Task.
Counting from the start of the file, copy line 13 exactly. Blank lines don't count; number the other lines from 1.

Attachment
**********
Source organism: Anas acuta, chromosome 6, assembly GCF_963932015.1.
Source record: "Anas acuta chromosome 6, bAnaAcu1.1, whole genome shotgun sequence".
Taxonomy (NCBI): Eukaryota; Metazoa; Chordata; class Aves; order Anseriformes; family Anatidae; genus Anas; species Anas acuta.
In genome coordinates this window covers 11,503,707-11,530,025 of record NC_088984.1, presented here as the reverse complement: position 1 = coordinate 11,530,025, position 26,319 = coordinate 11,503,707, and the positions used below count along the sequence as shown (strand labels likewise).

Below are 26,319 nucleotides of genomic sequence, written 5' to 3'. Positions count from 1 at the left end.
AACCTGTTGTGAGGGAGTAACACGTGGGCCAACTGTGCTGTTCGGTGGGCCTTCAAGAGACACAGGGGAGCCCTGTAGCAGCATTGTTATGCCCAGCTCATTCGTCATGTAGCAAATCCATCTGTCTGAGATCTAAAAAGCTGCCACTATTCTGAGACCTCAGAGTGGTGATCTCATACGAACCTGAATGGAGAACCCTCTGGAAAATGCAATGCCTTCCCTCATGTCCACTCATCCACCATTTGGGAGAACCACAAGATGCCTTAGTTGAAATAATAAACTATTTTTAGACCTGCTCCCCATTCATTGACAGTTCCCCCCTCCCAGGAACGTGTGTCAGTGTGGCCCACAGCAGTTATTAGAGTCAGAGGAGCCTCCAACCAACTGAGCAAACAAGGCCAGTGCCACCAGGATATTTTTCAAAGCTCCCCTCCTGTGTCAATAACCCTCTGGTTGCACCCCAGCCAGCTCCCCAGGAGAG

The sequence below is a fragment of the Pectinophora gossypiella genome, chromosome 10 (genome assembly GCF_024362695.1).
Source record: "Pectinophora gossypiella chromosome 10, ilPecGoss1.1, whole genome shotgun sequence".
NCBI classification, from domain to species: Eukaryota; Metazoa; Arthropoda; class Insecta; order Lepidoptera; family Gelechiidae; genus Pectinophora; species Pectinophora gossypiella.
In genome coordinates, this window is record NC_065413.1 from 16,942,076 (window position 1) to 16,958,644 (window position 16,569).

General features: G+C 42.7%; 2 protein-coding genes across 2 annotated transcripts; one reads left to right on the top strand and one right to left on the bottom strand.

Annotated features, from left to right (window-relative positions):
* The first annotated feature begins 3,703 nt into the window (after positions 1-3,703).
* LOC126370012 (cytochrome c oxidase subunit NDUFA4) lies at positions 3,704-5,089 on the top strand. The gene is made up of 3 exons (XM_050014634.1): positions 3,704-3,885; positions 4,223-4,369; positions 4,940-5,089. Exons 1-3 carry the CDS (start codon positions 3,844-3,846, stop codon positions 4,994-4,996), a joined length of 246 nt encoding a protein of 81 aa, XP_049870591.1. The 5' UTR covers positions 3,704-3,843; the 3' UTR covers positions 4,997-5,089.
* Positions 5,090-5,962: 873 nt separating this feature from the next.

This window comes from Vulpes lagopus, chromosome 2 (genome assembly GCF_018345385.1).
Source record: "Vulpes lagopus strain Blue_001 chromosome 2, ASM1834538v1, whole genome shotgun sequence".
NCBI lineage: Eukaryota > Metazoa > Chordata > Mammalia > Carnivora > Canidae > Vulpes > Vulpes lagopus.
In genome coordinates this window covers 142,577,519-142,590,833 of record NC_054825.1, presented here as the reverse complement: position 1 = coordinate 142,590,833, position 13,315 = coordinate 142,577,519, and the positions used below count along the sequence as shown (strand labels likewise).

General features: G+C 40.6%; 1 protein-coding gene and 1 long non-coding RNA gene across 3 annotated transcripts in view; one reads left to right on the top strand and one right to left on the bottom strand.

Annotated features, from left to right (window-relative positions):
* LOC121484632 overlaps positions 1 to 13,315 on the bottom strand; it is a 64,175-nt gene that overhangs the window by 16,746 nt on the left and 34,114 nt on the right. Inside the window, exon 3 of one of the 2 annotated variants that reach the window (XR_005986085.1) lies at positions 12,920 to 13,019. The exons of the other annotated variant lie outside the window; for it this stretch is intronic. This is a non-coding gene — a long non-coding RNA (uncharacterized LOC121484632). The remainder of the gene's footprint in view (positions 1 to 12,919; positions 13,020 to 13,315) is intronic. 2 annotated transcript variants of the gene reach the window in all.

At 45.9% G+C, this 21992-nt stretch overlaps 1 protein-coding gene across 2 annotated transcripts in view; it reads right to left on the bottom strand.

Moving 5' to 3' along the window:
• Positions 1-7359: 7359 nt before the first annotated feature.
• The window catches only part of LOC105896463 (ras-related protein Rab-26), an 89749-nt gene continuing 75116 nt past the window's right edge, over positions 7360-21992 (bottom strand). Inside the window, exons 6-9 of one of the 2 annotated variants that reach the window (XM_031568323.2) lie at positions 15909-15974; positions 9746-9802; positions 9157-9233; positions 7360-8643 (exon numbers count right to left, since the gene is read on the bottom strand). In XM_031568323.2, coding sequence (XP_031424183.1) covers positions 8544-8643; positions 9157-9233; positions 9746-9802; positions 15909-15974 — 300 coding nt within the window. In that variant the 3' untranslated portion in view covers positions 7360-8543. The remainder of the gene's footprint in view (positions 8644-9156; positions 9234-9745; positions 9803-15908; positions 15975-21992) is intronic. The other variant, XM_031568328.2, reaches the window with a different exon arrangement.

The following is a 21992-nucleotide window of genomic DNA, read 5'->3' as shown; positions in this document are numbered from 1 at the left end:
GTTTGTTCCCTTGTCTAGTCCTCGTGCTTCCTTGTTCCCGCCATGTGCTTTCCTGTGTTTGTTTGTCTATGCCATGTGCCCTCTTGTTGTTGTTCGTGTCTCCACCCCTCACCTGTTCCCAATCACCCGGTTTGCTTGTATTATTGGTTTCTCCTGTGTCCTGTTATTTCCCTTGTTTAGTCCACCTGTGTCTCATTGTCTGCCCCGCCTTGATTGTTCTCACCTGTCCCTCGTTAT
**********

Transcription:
* The first annotated feature begins 3,703 nt into the window (after positions 1-3,703).